Intended for healthcare professionals

Rapid response to:

Primary Care

Burden of corticosteroids in children with asthma in primary care: retrospective observational study

BMJ 2002; 324 doi: (Published 08 June 2002) Cite this as: BMJ 2002;324:1374

Rapid Response:

Oral corticosteroids vs inhaled corticosteroids use in acute moderate to severe asthma - evidence based approach - an Indian experience.

Acute exacerbations of asthma defined as acute episodes of progressively worsening shortness of breath, cough, wheezing, chest tightness or a combination of these symptoms. Treatment of acute exacerbations includes inhaled beta 2 agonist, oxygen along with corticosteroids and anticholinergic drugs.
Acute exacerbations of asthma are an important cause of morbidity, school absenteeism and frequent hospital visits.
Anti-inflammatory property of corticosteroids accounts for their effectiveness in asthma. As there is airway inflammation which cause airway compromise in acute exacerbations, there are proven benefits of steroids in acute asthma in resolving the obstruction of the airways.
Corticosteroids have been used in the treatment of asthma for approximately five decades and their proven benefits in the emergency room in treatment of asthma exacerbations.
Corticosteroids are the first line drug therapies in the management of acute asthma exacerbations. Oral or parenteral corticosteroids have been effective equally but parenteral steroids are preferred for critically ill children.
Short-term use of high-dose steroids usually don’t have significant side effects, but may be associated with hyperglycemia, hypertension and other psychiatric problems.
A Cochrane review demonstrated improved outcomes for children who have received corticosteroids at the earliest in the emergency department. As there is difficulty to decide when steroids should be administered. It has been shown that steroids given for a short duration of 3-7 days in children, improve the symptomatology and reduce the chances of an early relapse.
Guidelines mention use of prednisolone 1-2 mg/kg/dose every 6 h for 24 h then 1-2 mg/kg/day in divided doses every 8-12 hours. The total duration of therapy can be 3-7 days depending upon the response. However 5-day courses of oral corticosteroids have not been shown to be superior to 3-day courses for outpatient management of acute exacerbations in children.In our setup we use 3 days of corticosteroid therapy.
Inhaled corticosteroids are very effective drugs in suppressing airway inflammation.
A Cochrane review did not find a significant reduction in the need for oral corticosteroids in school-aged children.
Intermittent inhaled did show symptomatic improvement and lower likelihood of requiring oral corticosteroids in preschoolers,
Inhaled corticosteroids treatment is generally considered generally safe in children. Inhaled corticosteroids are known to cause local and systemic adverse effects. Inhaled corticosteroids therapy should be started at its lowest effective dose because usually adverse effects are dose-dependent.Inhaled corticosteroids do not offer cure to asthmatic children. But there is proven role for inhaled corticosteroids in asthma exacerbations. There is less evidence to recommend that inhaled corticosteroids can replace systemic corticosteroids in emergency room for acute asthma exacerbations.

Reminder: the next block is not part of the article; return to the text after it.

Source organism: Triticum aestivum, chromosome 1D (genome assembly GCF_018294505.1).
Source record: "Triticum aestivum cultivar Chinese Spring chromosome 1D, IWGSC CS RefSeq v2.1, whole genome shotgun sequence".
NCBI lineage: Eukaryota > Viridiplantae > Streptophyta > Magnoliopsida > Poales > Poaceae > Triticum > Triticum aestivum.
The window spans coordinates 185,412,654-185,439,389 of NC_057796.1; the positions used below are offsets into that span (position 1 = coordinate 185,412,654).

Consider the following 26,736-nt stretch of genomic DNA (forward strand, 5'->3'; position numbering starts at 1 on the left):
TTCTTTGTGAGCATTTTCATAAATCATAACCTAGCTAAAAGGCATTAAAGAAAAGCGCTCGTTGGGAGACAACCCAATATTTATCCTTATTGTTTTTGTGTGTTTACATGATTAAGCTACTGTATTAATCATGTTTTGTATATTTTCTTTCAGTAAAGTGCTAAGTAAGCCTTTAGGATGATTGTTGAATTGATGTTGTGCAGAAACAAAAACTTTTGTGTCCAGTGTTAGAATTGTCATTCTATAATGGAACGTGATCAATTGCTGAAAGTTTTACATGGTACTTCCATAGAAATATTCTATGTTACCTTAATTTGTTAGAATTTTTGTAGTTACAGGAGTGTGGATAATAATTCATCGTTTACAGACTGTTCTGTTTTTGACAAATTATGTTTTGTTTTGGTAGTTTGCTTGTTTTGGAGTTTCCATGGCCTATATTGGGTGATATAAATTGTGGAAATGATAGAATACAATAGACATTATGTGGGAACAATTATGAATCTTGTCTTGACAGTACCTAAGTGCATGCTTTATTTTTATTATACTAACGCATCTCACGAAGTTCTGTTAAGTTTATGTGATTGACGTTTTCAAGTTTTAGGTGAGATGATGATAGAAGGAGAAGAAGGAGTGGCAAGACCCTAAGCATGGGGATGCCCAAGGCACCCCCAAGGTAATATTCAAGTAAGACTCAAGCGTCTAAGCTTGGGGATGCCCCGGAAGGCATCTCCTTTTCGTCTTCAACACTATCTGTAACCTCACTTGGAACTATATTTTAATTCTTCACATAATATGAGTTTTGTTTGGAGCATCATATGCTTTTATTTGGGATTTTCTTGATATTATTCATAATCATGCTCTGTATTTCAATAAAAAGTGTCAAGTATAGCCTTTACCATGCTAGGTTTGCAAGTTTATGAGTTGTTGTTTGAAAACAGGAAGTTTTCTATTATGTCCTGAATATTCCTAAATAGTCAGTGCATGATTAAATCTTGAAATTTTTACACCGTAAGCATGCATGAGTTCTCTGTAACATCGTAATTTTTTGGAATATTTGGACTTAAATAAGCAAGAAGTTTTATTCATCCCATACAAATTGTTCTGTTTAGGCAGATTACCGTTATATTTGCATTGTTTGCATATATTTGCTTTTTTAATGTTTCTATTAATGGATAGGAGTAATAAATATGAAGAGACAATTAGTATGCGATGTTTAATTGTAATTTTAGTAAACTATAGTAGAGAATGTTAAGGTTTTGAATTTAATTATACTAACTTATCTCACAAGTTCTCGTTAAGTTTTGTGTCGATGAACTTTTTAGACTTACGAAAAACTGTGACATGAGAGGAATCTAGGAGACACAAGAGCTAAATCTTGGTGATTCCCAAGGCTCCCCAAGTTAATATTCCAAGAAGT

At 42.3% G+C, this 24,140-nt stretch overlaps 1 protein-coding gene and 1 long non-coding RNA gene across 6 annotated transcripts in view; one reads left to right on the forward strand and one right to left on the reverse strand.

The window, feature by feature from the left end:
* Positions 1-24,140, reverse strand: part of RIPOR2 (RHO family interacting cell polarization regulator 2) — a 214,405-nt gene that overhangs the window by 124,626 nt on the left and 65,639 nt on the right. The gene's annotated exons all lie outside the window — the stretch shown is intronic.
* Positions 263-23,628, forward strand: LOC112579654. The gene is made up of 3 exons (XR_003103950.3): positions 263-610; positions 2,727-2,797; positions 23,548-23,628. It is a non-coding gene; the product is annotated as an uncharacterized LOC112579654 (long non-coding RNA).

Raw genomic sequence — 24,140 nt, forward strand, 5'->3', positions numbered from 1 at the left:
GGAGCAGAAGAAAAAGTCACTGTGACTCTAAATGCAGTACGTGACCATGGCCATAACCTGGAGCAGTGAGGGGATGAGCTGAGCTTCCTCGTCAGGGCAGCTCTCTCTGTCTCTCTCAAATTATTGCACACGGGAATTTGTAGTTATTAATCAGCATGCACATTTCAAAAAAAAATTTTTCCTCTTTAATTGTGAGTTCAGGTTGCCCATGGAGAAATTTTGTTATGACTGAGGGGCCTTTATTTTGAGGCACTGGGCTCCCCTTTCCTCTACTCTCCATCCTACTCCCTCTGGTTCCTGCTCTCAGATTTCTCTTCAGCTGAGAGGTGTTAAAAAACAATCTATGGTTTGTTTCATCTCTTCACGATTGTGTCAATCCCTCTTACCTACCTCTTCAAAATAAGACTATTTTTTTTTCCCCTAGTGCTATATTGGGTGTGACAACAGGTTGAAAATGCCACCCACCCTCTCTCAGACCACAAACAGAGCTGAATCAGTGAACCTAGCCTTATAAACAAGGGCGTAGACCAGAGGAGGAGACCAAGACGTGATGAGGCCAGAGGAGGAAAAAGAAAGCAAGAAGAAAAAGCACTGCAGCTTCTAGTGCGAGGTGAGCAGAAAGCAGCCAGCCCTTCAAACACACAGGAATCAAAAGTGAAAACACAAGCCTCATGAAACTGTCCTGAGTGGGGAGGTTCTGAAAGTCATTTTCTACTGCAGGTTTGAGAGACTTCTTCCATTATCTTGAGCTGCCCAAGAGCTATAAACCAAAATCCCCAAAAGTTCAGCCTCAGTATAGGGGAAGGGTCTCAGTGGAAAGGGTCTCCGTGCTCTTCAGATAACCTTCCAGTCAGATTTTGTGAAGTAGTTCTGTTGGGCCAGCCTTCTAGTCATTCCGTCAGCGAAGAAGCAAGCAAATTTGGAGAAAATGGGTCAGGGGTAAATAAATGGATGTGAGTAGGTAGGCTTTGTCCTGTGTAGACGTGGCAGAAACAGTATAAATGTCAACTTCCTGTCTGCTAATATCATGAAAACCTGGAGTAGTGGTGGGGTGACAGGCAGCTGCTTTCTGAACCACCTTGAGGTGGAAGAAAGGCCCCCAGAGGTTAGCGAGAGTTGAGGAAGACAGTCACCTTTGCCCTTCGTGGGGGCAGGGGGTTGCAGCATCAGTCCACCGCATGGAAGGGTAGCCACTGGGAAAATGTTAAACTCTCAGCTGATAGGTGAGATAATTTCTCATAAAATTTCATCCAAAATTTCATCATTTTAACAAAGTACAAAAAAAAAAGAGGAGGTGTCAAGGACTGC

In our view as there are studies showing minimal side effects of inhaled corticosteroids which are better than oral corticosteroids in treatment of acute moderate to severe asthma. However, Inhaled medications are only effective if they are used precisely. Inhaled corticosteroids show improved clinical control and better airway responsiveness
Adherence to daily inhaled corticosteroid therapy is most important in control of asthma.
As asthma is not a curable disease but using good hygienic practices and creating awareness with appropriate controlling measures, child with asthma minimize the complications and hospitalizations.

References : 1)Elham Hossny,Nelson Rosario,Bee Wah Lee,Meenu Singh,Dalia El-Ghoneimy,Jian Yi SOH,Peter Le Souef. The use of inhaled corticosteroids in pediatric asthma: update.World Allergy Organization Journal20169:26 DOI: 10.1186/s40413-016-0117-0

2)Edmonds ML, Milan SJ, Camargo Jr CA, Pollack CV, Rowe BH. Early use of inhaled corticosteroids in the emergency department treatment of acute asthma. Cochrane Database Syst Rev. 2012;12, CD002308.

3) Sunil Saharan & Rakesh Lodha & Sushil K. Kabra.Management of Status Asthmaticus in Children.Indian J Pediatr (2010) 77:1417–1423 DOI

4) Chong J, Haran C, Chauhan BF, Asher I. Intermittent inhaled corticosteroid therapy versus placebo for persistent asthma in children and adults. Cochrane Database Syst Rev. 2015;7, CD011032.

5) Chang AB, Clark R, Sloots TP, et al. . A 5- versus 3-day course of oral corticosteroids for children with asthma exacerbations who are not hospitalised: a randomised controlled trial. Med J Aust. 2008;189(6):306–310 [PubMed].

6)Rowe BH, Spooner C, Ducharme FM, Bretzlaff JA, Bota GW. Early emergency department treatment of acute asthma with systemic corticosteroids. Cochrane Database Syst Rev. 2001; (1): CD002178

7) Fanta CH, Rossing TH, McFadden ER. Glucocorticoids in acute asthma: A critical controlled trial. Am J Med 1983; 74: 845-851

Competing interests: No competing interests

20 May 2017